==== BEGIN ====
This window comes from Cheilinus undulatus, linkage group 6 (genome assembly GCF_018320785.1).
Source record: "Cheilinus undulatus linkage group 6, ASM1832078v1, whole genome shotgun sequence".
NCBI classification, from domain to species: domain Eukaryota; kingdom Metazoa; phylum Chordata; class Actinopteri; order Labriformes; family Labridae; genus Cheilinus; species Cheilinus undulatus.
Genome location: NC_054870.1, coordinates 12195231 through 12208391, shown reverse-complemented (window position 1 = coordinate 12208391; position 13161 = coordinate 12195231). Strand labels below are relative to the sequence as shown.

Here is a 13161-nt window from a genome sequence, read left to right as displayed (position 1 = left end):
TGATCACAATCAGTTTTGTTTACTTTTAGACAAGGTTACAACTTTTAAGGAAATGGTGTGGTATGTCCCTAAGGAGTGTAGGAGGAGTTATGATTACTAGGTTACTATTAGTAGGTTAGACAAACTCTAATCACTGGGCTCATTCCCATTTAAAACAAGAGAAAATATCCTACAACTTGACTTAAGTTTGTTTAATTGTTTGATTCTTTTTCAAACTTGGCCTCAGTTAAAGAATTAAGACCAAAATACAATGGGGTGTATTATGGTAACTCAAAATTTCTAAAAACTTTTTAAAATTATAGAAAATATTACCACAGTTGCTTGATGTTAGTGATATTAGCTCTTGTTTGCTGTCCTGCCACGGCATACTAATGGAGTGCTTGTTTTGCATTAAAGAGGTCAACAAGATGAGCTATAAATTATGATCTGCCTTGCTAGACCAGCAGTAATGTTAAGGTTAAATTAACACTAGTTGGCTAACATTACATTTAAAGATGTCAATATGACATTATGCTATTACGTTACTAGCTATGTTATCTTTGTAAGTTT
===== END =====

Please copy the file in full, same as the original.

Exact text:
This window comes from Cheilinus undulatus, linkage group 6 (genome assembly GCF_018320785.1).
Source record: "Cheilinus undulatus linkage group 6, ASM1832078v1, whole genome shotgun sequence".
NCBI classification, from domain to species: domain Eukaryota; kingdom Metazoa; phylum Chordata; class Actinopteri; order Labriformes; family Labridae; genus Cheilinus; species Cheilinus undulatus.
Genome location: NC_054870.1, coordinates 12195231 through 12208391, shown reverse-complemented (window position 1 = coordinate 12208391; position 13161 = coordinate 12195231). Strand labels below are relative to the sequence as shown.

Here is a 13161-nt window from a genome sequence, read left to right as displayed (position 1 = left end):
TGATCACAATCAGTTTTGTTTACTTTTAGACAAGGTTACAACTTTTAAGGAAATGGTGTGGTATGTCCCTAAGGAGTGTAGGAGGAGTTATGATTACTAGGTTACTATTAGTAGGTTAGACAAACTCTAATCACTGGGCTCATTCCCATTTAAAACAAGAGAAAATATCCTACAACTTGACTTAAGTTTGTTTAATTGTTTGATTCTTTTTCAAACTTGGCCTCAGTTAAAGAATTAAGACCAAAATACAATGGGGTGTATTATGGTAACTCAAAATTTCTAAAAACTTTTTAAAATTATAGAAAATATTACCACAGTTGCTTGATGTTAGTGATATTAGCTCTTGTTTGCTGTCCTGCCACGGCATACTAATGGAGTGCTTGTTTTGCATTAAAGAGGTCAACAAGATGAGCTATAAATTATGATCTGCCTTGCTAGACCAGCAGTAATGTTAAGGTTAAATTAACACTAGTTGGCTAACATTACATTTAAAGATGTCAATATGACATTATGCTATTACGTTACTAGCTATGTTATCTTTGTAAGTTT